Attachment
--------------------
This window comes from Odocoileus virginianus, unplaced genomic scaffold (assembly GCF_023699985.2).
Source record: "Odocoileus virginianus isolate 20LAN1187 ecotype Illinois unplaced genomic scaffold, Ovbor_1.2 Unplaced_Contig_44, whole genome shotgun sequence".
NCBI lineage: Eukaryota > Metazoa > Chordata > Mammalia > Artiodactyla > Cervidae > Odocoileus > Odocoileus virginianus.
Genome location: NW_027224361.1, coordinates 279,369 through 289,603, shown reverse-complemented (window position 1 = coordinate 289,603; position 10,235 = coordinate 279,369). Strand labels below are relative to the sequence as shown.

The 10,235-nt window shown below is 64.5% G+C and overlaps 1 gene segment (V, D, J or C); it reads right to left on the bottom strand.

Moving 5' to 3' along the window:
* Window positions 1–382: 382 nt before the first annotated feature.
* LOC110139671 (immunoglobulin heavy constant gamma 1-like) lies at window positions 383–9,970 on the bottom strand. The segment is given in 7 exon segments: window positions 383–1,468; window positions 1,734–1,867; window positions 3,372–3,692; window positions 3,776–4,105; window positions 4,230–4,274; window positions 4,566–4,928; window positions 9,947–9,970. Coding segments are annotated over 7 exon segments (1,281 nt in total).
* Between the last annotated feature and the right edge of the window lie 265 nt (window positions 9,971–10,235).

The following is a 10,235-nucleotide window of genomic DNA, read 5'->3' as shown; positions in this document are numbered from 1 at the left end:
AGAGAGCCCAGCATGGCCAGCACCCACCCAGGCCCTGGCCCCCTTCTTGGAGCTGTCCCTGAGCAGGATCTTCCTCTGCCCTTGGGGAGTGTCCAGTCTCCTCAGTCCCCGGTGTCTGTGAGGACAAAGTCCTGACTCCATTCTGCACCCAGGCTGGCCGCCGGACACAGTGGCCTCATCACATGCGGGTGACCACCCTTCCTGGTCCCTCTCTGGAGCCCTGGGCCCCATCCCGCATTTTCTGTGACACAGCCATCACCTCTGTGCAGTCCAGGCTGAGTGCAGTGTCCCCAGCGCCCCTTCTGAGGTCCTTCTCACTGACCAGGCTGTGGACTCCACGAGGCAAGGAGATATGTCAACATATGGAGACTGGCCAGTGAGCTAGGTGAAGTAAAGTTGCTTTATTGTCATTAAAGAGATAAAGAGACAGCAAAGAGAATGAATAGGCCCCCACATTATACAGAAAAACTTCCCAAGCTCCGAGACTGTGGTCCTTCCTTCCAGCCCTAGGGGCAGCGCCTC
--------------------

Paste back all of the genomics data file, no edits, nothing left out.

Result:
This window comes from Odocoileus virginianus, unplaced genomic scaffold (assembly GCF_023699985.2).
Source record: "Odocoileus virginianus isolate 20LAN1187 ecotype Illinois unplaced genomic scaffold, Ovbor_1.2 Unplaced_Contig_44, whole genome shotgun sequence".
NCBI lineage: Eukaryota > Metazoa > Chordata > Mammalia > Artiodactyla > Cervidae > Odocoileus > Odocoileus virginianus.
Genome location: NW_027224361.1, coordinates 279,369 through 289,603, shown reverse-complemented (window position 1 = coordinate 289,603; position 10,235 = coordinate 279,369). Strand labels below are relative to the sequence as shown.

The 10,235-nt window shown below is 64.5% G+C and overlaps 1 gene segment (V, D, J or C); it reads right to left on the bottom strand.

Moving 5' to 3' along the window:
* Window positions 1–382: 382 nt before the first annotated feature.
* LOC110139671 (immunoglobulin heavy constant gamma 1-like) lies at window positions 383–9,970 on the bottom strand. The segment is given in 7 exon segments: window positions 383–1,468; window positions 1,734–1,867; window positions 3,372–3,692; window positions 3,776–4,105; window positions 4,230–4,274; window positions 4,566–4,928; window positions 9,947–9,970. Coding segments are annotated over 7 exon segments (1,281 nt in total).
* Between the last annotated feature and the right edge of the window lie 265 nt (window positions 9,971–10,235).

The following is a 10,235-nucleotide window of genomic DNA, read 5'->3' as shown; positions in this document are numbered from 1 at the left end:
AGAGAGCCCAGCATGGCCAGCACCCACCCAGGCCCTGGCCCCCTTCTTGGAGCTGTCCCTGAGCAGGATCTTCCTCTGCCCTTGGGGAGTGTCCAGTCTCCTCAGTCCCCGGTGTCTGTGAGGACAAAGTCCTGACTCCATTCTGCACCCAGGCTGGCCGCCGGACACAGTGGCCTCATCACATGCGGGTGACCACCCTTCCTGGTCCCTCTCTGGAGCCCTGGGCCCCATCCCGCATTTTCTGTGACACAGCCATCACCTCTGTGCAGTCCAGGCTGAGTGCAGTGTCCCCAGCGCCCCTTCTGAGGTCCTTCTCACTGACCAGGCTGTGGACTCCACGAGGCAAGGAGATATGTCAACATATGGAGACTGGCCAGTGAGCTAGGTGAAGTAAAGTTGCTTTATTGTCATTAAAGAGATAAAGAGACAGCAAAGAGAATGAATAGGCCCCCACATTATACAGAAAAACTTCCCAAGCTCCGAGACTGTGGTCCTTCCTTCCAGCCCTAGGGGCAGCGCCTC